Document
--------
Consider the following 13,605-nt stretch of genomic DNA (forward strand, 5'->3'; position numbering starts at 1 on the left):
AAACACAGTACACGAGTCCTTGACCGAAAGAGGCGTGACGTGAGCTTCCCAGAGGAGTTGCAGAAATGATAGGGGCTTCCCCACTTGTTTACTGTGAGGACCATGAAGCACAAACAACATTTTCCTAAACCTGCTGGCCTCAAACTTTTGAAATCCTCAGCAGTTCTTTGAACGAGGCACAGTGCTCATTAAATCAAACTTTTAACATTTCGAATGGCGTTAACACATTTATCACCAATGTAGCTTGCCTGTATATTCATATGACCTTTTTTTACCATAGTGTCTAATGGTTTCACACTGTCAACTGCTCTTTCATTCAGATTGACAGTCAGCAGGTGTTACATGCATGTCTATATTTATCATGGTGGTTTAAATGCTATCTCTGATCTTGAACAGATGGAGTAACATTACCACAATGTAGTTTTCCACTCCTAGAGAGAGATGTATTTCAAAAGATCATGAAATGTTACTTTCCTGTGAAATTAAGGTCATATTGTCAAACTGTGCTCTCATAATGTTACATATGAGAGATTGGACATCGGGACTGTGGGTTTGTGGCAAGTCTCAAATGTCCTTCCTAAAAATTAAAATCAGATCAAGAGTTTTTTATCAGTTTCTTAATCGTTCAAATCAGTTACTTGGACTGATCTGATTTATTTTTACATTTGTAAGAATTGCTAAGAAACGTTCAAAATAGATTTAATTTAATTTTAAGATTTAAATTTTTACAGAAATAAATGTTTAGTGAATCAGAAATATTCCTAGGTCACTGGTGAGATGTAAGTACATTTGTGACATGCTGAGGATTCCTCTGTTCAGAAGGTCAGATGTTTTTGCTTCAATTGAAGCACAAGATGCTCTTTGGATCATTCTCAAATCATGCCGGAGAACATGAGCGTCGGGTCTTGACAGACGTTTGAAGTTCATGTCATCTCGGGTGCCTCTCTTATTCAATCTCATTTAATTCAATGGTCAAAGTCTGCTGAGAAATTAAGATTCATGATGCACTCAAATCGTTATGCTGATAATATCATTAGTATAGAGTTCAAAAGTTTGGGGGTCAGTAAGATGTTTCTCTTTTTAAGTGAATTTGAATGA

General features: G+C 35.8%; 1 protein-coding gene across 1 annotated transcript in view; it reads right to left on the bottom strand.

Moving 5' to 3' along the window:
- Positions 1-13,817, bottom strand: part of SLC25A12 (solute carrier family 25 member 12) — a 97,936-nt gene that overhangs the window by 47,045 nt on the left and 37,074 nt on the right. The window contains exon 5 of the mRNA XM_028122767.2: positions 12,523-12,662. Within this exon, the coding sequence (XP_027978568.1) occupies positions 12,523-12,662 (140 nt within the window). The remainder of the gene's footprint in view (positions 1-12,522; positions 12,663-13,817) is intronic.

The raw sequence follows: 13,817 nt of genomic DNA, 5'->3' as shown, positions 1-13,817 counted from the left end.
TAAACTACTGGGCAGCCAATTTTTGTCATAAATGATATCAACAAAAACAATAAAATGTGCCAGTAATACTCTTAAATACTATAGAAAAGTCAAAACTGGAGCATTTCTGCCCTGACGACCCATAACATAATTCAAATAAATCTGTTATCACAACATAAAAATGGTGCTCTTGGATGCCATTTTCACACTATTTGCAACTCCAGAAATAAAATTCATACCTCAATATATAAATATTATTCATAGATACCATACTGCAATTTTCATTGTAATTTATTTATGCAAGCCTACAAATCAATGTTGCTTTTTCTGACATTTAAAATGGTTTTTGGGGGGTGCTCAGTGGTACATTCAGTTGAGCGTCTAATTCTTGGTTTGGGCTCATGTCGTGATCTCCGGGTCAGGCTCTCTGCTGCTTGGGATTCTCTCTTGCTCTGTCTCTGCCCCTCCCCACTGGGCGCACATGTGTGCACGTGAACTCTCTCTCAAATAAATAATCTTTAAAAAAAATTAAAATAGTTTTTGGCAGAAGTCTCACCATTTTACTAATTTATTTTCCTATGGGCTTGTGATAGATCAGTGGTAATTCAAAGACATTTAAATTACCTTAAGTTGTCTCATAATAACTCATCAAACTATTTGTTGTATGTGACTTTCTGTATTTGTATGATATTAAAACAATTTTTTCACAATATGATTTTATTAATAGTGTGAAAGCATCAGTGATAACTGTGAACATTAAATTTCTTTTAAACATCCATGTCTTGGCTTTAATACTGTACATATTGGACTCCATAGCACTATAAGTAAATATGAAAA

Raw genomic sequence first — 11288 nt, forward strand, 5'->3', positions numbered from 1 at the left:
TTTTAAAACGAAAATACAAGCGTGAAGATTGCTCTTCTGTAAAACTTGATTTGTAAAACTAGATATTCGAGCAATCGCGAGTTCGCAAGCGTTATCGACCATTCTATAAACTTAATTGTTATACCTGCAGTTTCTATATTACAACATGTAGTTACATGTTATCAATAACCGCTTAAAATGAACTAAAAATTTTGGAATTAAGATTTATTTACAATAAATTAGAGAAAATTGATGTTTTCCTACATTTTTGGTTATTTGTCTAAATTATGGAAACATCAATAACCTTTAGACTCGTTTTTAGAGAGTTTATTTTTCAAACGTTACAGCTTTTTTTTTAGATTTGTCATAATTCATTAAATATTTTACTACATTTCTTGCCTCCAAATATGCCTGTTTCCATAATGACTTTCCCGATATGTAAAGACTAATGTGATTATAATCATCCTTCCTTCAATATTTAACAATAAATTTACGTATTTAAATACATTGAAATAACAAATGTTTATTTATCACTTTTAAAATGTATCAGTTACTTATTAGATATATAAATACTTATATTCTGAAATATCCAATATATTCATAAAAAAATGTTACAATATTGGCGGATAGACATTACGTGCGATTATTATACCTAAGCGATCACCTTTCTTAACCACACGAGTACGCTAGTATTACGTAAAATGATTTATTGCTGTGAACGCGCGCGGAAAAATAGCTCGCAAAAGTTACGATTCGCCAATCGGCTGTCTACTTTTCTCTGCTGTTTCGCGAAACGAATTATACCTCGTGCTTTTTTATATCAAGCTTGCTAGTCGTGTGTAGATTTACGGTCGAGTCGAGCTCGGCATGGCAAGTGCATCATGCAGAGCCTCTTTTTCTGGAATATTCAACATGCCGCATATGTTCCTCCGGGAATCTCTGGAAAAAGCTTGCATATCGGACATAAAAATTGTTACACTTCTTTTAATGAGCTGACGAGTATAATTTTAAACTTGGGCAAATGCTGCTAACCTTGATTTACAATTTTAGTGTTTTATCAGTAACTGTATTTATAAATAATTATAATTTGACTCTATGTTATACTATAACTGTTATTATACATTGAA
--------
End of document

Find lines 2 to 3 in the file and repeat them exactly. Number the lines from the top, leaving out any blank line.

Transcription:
AAACACAGTACACGAGTCCTTGACCGAAAGAGGCGTGACGTGAGCTTCCCAGAGGAGTTGCAGAAATGATAGGGGCTTCCCCACTTGTTTACTGTGAGGACCATGAAGCACAAACAACATTTTCCTAAACCTGCTGGCCTCAAACTTTTGAAATCCTCAGCAGTTCTTTGAACGAGGCACAGTGCTCATTAAATCAAACTTTTAACATTTCGAATGGCGTTAACACATTTATCACCAATGTAGCTTGCCTGTATATTCATATGACCTTTTTTTACCATAGTGTCTAATGGTTTCACACTGTCAACTGCTCTTTCATTCAGATTGACAGTCAGCAGGTGTTACATGCATGTCTATATTTATCATGGTGGTTTAAATGCTATCTCTGATCTTGAACAGATGGAGTAACATTACCACAATGTAGTTTTCCACTCCTAGAGAGAGATGTATTTCAAAAGATCATGAAATGTTACTTTCCTGTGAAATTAAGGTCATATTGTCAAACTGTGCTCTCATAATGTTACATATGAGAGATTGGACATCGGGACTGTGGGTTTGTGGCAAGTCTCAAATGTCCTTCCTAAAAATTAAAATCAGATCAAGAGTTTTTTATCAGTTTCTTAATCGTTCAAATCAGTTACTTGGACTGATCTGATTTATTTTTACATTTGTAAGAATTGCTAAGAAACGTTCAAAATAGATTTAATTTAATTTTAAGATTTAAATTTTTACAGAAATAAATGTTTAGTGAATCAGAAATATTCCTAGGTCACTGGTGAGATGTAAGTACATTTGTGACATGCTGAGGATTCCTCTGTTCAGAAGGTCAGATGTTTTTGCTTCAATTGAAGCACAAGATGCTCTTTGGATCATTCTCAAATCATGCCGGAGAACATGAGCGTCGGGTCTTGACAGACGTTTGAAGTTCATGTCATCTCGGGTGCCTCTCTTATTCAATCTCATTTAATTCAATGGTCAAAGTCTGCTGAGAAATTAAGATTCATGATGCACTCAAATCGTTATGCTGATAATATCATTAGTATAGAGTTCAAAAGTTTGGGGGTCAGTAAGATGTTTCTCTTTTTAAGTGAATTTGAATGA

General features: G+C 35.8%; 1 protein-coding gene across 1 annotated transcript in view; it reads right to left on the bottom strand.